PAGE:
The inestimable John McWhorter:
It’s been a shoe that had yet to drop.
The praise for Lin-Manuel Miranda’s musical phenomenon has been resoundingly unanimous. There are already plans for a touring production, one in London plus a sit-down production in San Francisco. Miranda has performed for the president. The cast album has won a Grammy, Miranda himself a MacArthur. Hamilton is certainly about to sweep the Tonys. Musical theatre obsessives such as myself are having the odd experience of finding that our next door neighbor with no interest in musicals is actually listening to a theatre recording we love. One takes the show’s name in vain no more than one wouldThe Wire or Handel’s “Messiah.”
Or at least not until around now. You just knew a certain type was biding their time.
Yes, it’s the usual crowd of “contesters” who remind us that we aren’t feeling sufficient shame at our ancestors. Apparently a musical about Alexander Hamilton, who owned no slaves and opposed slavery, fails to remind its audience of the existence of slavery (as though we had forgotten about it). Since slavery existed in America (as in every other society on the face of the earth) in 1775, and since slavery was evil, to discuss America in 1775 without reference to slavery is to pretend that slavery did not exist or was not evil or something.
The boildown version of this idea has become that race and racism are the very essence of what America is…overall, this country is too vast and protean a mess for the idea to hold up that any single factor, even as massive and tragic as the racial one, constitutes the key to the whole business. Yes, there is race. But there is a humongous deal more, and there always has been.
Especially considering that Hamilton was himself that “deal more”. There are those who argue that Hamilton’s political and economic theory laid the groundwork for the progressive kleptocracy we struggle under today. It’s an argument that has its merits and its problems, but it needs to be pointed out that our voices were by no means uniform on slavery or race in Hamilton’s day.
To consider Alexander Hamilton’s lack of passionate commitment to abolition a central pillar of what he should mean to us today, then, is less higher wisdom than faulty logic. It is premised on a fundamental lack of understanding of the evolutionary nature of social history, and an inability to conceive of the basic nature of personhood within it. To tar any portrait of a historical figure as incomplete without blaring announcement of their failure to pass today’s antiracism test is a kind of witch-hunting in the guise of civic discussion.
Witch-hunting is precisely the right term, as is “recreational Puritanism”. Both point to the reality that modern antiracism is less a political or a sociological exercise than a spiritual one. As McWhorter points out, even if there had been depiction of slavery in Hamilton, someone would have found a way to contend that it was not enough, just as they did for The Help. For the modern race “contesters”, no discussion or depiction of the realities of race or slavery is ever enough. There’s always a way to critique it more, push it farther, be more aware of injustice than the next man. I’d be willing to bet money that somewhere out there a consciousness-advocate is angry at 12 Years a Slave because Solomon is freed at the end. This fails to accurately demonstrate how slavery worked for most slaves, you see.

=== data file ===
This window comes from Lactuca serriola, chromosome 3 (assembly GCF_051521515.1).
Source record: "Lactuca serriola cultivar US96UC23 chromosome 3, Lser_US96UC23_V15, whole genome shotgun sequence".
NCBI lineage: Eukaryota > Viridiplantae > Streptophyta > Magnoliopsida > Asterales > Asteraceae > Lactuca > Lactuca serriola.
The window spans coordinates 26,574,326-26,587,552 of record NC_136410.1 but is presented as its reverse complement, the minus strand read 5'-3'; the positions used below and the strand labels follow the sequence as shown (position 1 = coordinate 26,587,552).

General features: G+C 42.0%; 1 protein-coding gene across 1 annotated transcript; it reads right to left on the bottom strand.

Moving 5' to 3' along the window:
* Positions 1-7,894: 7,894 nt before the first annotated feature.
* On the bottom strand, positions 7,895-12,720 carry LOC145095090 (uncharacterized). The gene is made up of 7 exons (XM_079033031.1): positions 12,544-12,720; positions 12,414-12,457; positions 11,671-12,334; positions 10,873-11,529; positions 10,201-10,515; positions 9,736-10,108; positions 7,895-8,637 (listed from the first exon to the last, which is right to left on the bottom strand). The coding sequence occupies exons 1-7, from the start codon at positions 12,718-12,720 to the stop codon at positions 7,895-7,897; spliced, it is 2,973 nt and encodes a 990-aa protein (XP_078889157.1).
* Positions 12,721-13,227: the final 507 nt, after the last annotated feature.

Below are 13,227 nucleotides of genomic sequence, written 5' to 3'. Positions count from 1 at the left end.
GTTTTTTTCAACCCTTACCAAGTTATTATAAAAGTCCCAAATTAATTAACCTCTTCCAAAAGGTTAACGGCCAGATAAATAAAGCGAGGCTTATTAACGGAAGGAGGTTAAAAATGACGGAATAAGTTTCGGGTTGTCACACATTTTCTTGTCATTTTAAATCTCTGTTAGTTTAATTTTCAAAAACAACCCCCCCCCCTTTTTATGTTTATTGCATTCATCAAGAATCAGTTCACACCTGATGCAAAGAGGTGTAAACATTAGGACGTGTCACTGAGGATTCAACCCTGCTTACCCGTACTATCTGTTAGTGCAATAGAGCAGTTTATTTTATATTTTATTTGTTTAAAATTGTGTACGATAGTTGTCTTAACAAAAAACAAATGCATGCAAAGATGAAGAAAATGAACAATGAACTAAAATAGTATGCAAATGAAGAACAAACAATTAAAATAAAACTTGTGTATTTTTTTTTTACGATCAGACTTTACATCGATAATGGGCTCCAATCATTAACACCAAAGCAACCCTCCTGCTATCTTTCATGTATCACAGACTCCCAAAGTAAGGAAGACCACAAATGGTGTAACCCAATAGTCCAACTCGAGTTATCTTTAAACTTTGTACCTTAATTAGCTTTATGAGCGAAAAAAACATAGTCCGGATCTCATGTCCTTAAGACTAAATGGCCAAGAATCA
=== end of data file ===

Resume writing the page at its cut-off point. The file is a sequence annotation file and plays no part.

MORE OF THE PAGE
Because if the problem is a society that permits slavery, then the problem is solved when the slave is transmuted to a citizen. But if the problem is how, in a society that no longer keeps slaves, and has written legal protections of the rights of the descendants of slaves, to maintain the moral authority that the abolitionist enjoyed, then the problem can never be solved, and we are bound to ever greater and greater inquisitions into our sins. Just as no man on earth can cease to resist the Devil on his shoulder, no honky in America can cease to hunt the subliminal racism and privilege that constitutes his Original Sin. Thus,
if Hamilton included a single slave character or two gliding around with everyone else, or had a song where a slave came out and rapped about his misery, or had a couple of the female chorus members shown doing one of the Schuyler sisters’ hair before the party scene, let’s face it, it would just occasion more contesting. The slaves would be too marginal to the action, would not look miserable enough, not depicted as full human beings, etc. Contesters often put it that the goal is that America “come to terms” with its past on race. But it’s unclear what the expression here even means. Just what would indicate that the terms in question had finally been come to? At what point would the contestation no longer be necessary? How unwelcome such questions are considered is an indication that an end point is not exactly on these critics’ minds—contestation is forever.